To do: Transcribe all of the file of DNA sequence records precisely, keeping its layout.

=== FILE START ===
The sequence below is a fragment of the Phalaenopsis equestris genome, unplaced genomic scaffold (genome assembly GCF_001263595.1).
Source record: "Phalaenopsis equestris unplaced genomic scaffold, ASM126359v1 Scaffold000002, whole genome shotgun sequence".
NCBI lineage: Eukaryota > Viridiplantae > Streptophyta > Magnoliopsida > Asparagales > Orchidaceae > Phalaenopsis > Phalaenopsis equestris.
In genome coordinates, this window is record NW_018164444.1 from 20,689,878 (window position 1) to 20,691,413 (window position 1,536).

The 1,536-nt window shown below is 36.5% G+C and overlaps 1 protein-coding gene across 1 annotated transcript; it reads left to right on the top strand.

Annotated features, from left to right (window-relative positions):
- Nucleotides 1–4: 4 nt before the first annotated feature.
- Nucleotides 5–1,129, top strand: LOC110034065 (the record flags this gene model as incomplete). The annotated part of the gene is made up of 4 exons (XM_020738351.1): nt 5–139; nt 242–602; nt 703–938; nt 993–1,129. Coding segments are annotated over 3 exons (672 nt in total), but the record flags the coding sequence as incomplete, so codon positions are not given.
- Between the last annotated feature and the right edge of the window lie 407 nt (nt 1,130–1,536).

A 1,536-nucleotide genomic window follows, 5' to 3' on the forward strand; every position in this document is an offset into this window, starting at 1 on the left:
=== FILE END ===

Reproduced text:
The sequence below is a fragment of the Phalaenopsis equestris genome, unplaced genomic scaffold (genome assembly GCF_001263595.1).
Source record: "Phalaenopsis equestris unplaced genomic scaffold, ASM126359v1 Scaffold000002, whole genome shotgun sequence".
NCBI lineage: Eukaryota > Viridiplantae > Streptophyta > Magnoliopsida > Asparagales > Orchidaceae > Phalaenopsis > Phalaenopsis equestris.
In genome coordinates, this window is record NW_018164444.1 from 20,689,878 (window position 1) to 20,691,413 (window position 1,536).

The 1,536-nt window shown below is 36.5% G+C and overlaps 1 protein-coding gene across 1 annotated transcript; it reads left to right on the top strand.

Annotated features, from left to right (window-relative positions):
- Nucleotides 1–4: 4 nt before the first annotated feature.
- Nucleotides 5–1,129, top strand: LOC110034065 (the record flags this gene model as incomplete). The annotated part of the gene is made up of 4 exons (XM_020738351.1): nt 5–139; nt 242–602; nt 703–938; nt 993–1,129. Coding segments are annotated over 3 exons (672 nt in total), but the record flags the coding sequence as incomplete, so codon positions are not given.
- Between the last annotated feature and the right edge of the window lie 407 nt (nt 1,130–1,536).

A 1,536-nucleotide genomic window follows, 5' to 3' on the forward strand; every position in this document is an offset into this window, starting at 1 on the left: